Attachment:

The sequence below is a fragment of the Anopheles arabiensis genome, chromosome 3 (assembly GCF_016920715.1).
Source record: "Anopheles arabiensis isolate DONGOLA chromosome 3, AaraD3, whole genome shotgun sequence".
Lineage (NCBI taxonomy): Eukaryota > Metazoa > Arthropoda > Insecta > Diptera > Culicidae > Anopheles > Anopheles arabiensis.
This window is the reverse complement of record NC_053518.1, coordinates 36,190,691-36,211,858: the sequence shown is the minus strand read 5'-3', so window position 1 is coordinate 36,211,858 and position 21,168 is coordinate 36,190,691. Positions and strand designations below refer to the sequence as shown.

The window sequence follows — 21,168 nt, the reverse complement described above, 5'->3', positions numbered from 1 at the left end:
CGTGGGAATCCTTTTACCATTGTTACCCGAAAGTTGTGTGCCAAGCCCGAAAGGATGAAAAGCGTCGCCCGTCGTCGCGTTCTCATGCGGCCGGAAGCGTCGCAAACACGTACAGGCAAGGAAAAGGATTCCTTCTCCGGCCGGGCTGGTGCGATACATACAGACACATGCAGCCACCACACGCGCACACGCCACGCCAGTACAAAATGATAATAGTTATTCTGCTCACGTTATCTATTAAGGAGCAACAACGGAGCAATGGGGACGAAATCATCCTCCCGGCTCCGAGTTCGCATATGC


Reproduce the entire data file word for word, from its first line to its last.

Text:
The sequence below is a fragment of the Anopheles arabiensis genome, chromosome 3 (assembly GCF_016920715.1).
Source record: "Anopheles arabiensis isolate DONGOLA chromosome 3, AaraD3, whole genome shotgun sequence".
Lineage (NCBI taxonomy): Eukaryota > Metazoa > Arthropoda > Insecta > Diptera > Culicidae > Anopheles > Anopheles arabiensis.
This window is the reverse complement of record NC_053518.1, coordinates 36,190,691-36,211,858: the sequence shown is the minus strand read 5'-3', so window position 1 is coordinate 36,211,858 and position 21,168 is coordinate 36,190,691. Positions and strand designations below refer to the sequence as shown.

The window sequence follows — 21,168 nt, the reverse complement described above, 5'->3', positions numbered from 1 at the left end:
CGTGGGAATCCTTTTACCATTGTTACCCGAAAGTTGTGTGCCAAGCCCGAAAGGATGAAAAGCGTCGCCCGTCGTCGCGTTCTCATGCGGCCGGAAGCGTCGCAAACACGTACAGGCAAGGAAAAGGATTCCTTCTCCGGCCGGGCTGGTGCGATACATACAGACACATGCAGCCACCACACGCGCACACGCCACGCCAGTACAAAATGATAATAGTTATTCTGCTCACGTTATCTATTAAGGAGCAACAACGGAGCAATGGGGACGAAATCATCCTCCCGGCTCCGAGTTCGCATATGC